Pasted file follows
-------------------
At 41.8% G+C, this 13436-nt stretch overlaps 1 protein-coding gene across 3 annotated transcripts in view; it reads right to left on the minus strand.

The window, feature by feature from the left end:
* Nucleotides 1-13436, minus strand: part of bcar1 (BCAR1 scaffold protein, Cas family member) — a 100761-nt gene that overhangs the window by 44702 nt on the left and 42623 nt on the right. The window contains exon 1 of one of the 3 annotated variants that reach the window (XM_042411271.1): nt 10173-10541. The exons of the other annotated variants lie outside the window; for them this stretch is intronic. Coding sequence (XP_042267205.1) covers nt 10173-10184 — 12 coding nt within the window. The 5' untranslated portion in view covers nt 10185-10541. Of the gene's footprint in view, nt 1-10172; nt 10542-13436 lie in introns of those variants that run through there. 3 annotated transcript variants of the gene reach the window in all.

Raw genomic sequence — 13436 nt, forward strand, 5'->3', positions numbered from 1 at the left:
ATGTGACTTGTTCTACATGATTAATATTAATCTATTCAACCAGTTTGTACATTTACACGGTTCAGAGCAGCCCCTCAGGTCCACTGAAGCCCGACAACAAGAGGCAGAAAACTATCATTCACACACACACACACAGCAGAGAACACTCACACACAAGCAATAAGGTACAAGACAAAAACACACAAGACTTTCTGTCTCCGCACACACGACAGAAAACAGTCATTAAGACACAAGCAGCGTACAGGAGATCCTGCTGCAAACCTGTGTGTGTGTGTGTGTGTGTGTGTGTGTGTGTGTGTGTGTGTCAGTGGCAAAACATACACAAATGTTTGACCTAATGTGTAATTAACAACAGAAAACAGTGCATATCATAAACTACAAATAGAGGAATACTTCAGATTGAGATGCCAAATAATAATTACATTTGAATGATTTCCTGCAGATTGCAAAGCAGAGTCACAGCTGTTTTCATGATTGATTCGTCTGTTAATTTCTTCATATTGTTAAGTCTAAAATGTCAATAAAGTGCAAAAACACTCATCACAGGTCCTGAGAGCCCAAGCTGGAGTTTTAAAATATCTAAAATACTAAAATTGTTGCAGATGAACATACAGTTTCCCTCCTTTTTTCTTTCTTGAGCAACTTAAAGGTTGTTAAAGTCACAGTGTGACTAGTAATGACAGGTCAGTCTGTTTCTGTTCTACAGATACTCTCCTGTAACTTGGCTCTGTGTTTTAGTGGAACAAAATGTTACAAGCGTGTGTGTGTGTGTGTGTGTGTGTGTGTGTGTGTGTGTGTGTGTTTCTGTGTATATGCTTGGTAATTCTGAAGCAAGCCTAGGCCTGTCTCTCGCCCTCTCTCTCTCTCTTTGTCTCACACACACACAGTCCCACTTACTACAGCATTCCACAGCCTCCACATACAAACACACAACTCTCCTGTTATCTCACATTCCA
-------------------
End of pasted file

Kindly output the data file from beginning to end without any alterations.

At 41.8% G+C, this 13436-nt stretch overlaps 1 protein-coding gene across 3 annotated transcripts in view; it reads right to left on the minus strand.

The window, feature by feature from the left end:
* Nucleotides 1-13436, minus strand: part of bcar1 (BCAR1 scaffold protein, Cas family member) — a 100761-nt gene that overhangs the window by 44702 nt on the left and 42623 nt on the right. The window contains exon 1 of one of the 3 annotated variants that reach the window (XM_042411271.1): nt 10173-10541. The exons of the other annotated variants lie outside the window; for them this stretch is intronic. Coding sequence (XP_042267205.1) covers nt 10173-10184 — 12 coding nt within the window. The 5' untranslated portion in view covers nt 10185-10541. Of the gene's footprint in view, nt 1-10172; nt 10542-13436 lie in introns of those variants that run through there. 3 annotated transcript variants of the gene reach the window in all.

Raw genomic sequence — 13436 nt, forward strand, 5'->3', positions numbered from 1 at the left:
ATGTGACTTGTTCTACATGATTAATATTAATCTATTCAACCAGTTTGTACATTTACACGGTTCAGAGCAGCCCCTCAGGTCCACTGAAGCCCGACAACAAGAGGCAGAAAACTATCATTCACACACACACACACAGCAGAGAACACTCACACACAAGCAATAAGGTACAAGACAAAAACACACAAGACTTTCTGTCTCCGCACACACGACAGAAAACAGTCATTAAGACACAAGCAGCGTACAGGAGATCCTGCTGCAAACCTGTGTGTGTGTGTGTGTGTGTGTGTGTGTGTGTGTGTGTGTGTCAGTGGCAAAACATACACAAATGTTTGACCTAATGTGTAATTAACAACAGAAAACAGTGCATATCATAAACTACAAATAGAGGAATACTTCAGATTGAGATGCCAAATAATAATTACATTTGAATGATTTCCTGCAGATTGCAAAGCAGAGTCACAGCTGTTTTCATGATTGATTCGTCTGTTAATTTCTTCATATTGTTAAGTCTAAAATGTCAATAAAGTGCAAAAACACTCATCACAGGTCCTGAGAGCCCAAGCTGGAGTTTTAAAATATCTAAAATACTAAAATTGTTGCAGATGAACATACAGTTTCCCTCCTTTTTTCTTTCTTGAGCAACTTAAAGGTTGTTAAAGTCACAGTGTGACTAGTAATGACAGGTCAGTCTGTTTCTGTTCTACAGATACTCTCCTGTAACTTGGCTCTGTGTTTTAGTGGAACAAAATGTTACAAGCGTGTGTGTGTGTGTGTGTGTGTGTGTGTGTGTGTGTGTGTGTGTTTCTGTGTATATGCTTGGTAATTCTGAAGCAAGCCTAGGCCTGTCTCTCGCCCTCTCTCTCTCTCTTTGTCTCACACACACACAGTCCCACTTACTACAGCATTCCACAGCCTCCACATACAAACACACAACTCTCCTGTTATCTCACATTCCA